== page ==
Discovery Guides Areas


Bugs in Our Guts—Not All Bacteria Are Bad
How Probiotics Keep Us Healthy

(Released September 2006)

  by Leila Kiani  


Key Citations

Web Sites





The flora in the human gut constitute "an extremely complex living system that aggressively protects your body from outside offenders" (12). The average American also eats far too many sugars, some 175 pounds per year, feeding the unhealthy bacteria, which stimulate disease. Chemicals can also disrupt the microflora. The "bad" bacteria largely reside in "the intestinal lining (mucosal barrier) that is over 300 square meters, or about the size of a tennis court" (12).

Beneficial bacteria can boost the immune system, prevent allergies, and stop eczema and heal the intestines. A good diet, supplemented with a high-quality probiotic, will improve the balance of good and bad bacteria (12).

In spite of the problems with dosage and viability of probiotic strains, lack of industry standardization, and potential safety issues, there is obviously considerable potential for the benefits of probiotics over a wide range of clinical conditions. Ongoing basic research will continue to identify and characterize existing strains of probiotics, identify strain-specific outcomes, determine optimal doses needed for certain results, and assess their stability through processing and digestion (2).

Gene technology will certainly play a role in developing new strains, with gene sequencing allowing for an increased understanding of mechanisms and functionality of probiotics. In addition to such basic research, industry-centered research will focus on prolonging the shelf-life of probiotic products and likelihood of survival through the intestinal tract, optimizing adhesion capacity and developing proper production, handling and packaging procedures to ensure that the desired benefits are delivered to the consumer (2).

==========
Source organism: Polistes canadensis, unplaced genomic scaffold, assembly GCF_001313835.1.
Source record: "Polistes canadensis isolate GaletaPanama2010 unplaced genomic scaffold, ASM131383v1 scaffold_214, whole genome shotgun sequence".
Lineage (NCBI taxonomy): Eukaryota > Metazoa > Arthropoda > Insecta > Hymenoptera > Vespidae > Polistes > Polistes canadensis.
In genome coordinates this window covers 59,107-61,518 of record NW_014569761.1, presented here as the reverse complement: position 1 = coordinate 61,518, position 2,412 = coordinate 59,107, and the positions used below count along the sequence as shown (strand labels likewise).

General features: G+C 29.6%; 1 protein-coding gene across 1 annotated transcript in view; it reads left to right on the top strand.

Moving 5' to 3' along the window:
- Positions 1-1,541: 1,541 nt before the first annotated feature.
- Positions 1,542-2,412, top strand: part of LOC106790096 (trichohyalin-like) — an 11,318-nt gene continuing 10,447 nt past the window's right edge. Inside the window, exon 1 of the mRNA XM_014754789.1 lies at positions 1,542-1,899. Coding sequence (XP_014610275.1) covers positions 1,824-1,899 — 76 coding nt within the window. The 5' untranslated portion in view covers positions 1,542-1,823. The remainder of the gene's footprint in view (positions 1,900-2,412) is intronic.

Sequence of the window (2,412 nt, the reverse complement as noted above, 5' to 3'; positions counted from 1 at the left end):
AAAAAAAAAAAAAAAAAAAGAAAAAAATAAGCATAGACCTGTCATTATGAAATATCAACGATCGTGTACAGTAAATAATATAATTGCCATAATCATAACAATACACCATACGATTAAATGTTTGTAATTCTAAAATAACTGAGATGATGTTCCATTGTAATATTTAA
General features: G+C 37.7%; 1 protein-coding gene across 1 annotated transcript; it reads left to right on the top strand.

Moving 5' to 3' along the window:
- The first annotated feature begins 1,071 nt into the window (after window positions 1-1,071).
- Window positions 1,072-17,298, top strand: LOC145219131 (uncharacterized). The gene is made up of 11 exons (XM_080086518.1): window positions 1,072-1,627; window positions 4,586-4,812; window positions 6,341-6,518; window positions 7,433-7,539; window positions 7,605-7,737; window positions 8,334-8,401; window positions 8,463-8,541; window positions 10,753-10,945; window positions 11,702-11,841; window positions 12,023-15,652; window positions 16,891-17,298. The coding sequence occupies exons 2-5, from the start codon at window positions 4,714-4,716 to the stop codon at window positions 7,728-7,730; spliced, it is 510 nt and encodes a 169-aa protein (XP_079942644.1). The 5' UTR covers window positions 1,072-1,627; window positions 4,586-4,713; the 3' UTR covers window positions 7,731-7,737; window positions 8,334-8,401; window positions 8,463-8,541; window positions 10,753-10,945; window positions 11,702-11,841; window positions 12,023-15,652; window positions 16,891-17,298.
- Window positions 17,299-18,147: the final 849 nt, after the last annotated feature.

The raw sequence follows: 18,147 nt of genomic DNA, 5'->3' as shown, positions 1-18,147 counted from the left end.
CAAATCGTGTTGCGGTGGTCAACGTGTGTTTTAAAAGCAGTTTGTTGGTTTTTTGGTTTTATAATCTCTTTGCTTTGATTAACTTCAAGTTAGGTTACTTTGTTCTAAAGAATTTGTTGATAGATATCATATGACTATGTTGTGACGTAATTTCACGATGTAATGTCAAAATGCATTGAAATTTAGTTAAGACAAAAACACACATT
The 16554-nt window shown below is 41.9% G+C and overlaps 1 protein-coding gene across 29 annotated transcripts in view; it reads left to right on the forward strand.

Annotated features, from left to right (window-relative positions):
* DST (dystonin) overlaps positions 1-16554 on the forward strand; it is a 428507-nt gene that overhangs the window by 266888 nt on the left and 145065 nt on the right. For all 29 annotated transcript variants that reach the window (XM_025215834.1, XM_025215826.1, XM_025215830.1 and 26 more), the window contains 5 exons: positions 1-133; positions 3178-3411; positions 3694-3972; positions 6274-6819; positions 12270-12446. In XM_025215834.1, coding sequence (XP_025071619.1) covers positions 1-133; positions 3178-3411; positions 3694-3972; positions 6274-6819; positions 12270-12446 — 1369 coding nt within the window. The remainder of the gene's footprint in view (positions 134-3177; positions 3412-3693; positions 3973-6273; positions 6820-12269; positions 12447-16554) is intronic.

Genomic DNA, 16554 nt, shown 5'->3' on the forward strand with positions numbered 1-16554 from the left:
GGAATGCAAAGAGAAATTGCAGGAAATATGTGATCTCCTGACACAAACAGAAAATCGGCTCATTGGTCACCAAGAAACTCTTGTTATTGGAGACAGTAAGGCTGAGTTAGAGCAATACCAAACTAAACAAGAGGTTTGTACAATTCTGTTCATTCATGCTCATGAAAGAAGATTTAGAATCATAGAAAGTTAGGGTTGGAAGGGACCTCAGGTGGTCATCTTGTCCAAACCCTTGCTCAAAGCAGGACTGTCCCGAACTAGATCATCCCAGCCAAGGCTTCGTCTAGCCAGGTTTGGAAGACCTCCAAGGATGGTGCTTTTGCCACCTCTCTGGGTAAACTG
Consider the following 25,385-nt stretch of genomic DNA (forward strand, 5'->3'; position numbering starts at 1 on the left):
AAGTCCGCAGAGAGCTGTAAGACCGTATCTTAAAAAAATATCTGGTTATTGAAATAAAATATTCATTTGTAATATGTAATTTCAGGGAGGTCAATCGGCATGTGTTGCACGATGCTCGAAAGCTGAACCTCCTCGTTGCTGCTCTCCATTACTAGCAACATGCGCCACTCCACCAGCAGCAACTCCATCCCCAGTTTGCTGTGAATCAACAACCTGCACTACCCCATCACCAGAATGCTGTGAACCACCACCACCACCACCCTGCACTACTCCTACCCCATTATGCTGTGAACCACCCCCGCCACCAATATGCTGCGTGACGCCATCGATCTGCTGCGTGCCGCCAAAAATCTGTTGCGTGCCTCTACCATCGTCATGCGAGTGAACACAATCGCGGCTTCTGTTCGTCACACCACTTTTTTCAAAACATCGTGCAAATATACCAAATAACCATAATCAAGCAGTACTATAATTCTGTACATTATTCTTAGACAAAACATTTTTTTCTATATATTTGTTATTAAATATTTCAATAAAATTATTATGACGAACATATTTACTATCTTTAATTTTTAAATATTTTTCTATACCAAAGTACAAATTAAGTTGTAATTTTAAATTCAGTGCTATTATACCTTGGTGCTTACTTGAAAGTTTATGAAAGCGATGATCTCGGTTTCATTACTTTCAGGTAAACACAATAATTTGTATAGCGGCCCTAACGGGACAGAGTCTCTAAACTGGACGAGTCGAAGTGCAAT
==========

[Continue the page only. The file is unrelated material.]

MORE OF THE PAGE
Over time, new food products containing probiotics will emerge, such as energy bars, cereals, juices, infant formula and cheese, as well as disease-specific medical foods. The establishment of standards of identity for probiotic-containing food products will serve to accelerate their development and availability (2).

Available data from traditional medicine and clinical use clearly state that probiotics have great health potential, particularly today with the increasing threat of antibiotic over-usage and prevalence of antibiotic resistant microorganisms (10).

Thanks to Deborah Whitman for all of her help, without which this Discovery Guide would never have been written

© Copyright 2006, All Rights Reserved, CSA


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